At South-View Cemetery, Winifred Watts Hemphill is Keeper of Black Atlanta’s Departed History

By  Adina Solomon August 9, 2018   While Winifred Watts Hemphill was growing up in Durham, North Carolina, dinner discussions often revolved around funerals. Her grandmother, who lived with her family, had the Atlanta Constitution delivered to Durham. After all, she needed to check on business at South-View Cemetery, one

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Why Black History Month Still Matters in 2017

Gretel Kauffman February 2, 2017 —Wednesday marked the start of Black History Month, the annual event dedicated to the study and celebration of centuries of African American contributions and experiences. Does this celebration, officially begun 41 years ago, hold more – or less – relevance today? As the country grapples

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U.S. Owes Black People Reparations for a History of ‘Racial Terrorism’

By Ishaan Tharoor September 27 The history of slavery in the United States justifies reparations for African Americans, argues a recent report by a U.N.-affiliated group based in Geneva. This conclusion was part of a study by the United Nations’ Working Group of Experts on People of African Descent, a body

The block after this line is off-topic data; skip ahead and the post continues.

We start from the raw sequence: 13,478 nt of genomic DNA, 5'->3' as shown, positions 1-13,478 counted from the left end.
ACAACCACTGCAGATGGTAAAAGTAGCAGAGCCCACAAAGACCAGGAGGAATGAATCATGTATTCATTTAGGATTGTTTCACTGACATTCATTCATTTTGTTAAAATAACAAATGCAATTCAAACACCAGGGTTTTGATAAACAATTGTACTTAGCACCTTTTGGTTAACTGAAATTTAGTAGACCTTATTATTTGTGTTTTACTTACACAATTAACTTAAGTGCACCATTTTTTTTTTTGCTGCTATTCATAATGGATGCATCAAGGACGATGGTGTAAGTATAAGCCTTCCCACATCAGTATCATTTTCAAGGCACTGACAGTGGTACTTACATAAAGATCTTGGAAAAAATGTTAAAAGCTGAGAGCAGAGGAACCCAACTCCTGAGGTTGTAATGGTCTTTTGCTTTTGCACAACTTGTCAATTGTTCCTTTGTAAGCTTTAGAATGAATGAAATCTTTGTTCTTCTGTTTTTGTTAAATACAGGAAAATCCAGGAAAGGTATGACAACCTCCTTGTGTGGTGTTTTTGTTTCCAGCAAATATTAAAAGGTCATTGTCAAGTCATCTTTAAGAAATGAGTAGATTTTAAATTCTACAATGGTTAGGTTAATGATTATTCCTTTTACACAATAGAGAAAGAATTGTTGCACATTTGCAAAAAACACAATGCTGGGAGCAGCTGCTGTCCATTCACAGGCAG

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The National Civil Rights Museum Opens – July 4, 1991

The National Civil Rights Museum officially opened at the Lorraine Motel in Memphis, Tenn., the site of the assassination of civil rights leader Martin Luther King, Jr. The National Civil Rights Museum is a complex of museums and historic buildings in Memphis, Tennessee; its exhibits trace the history of the

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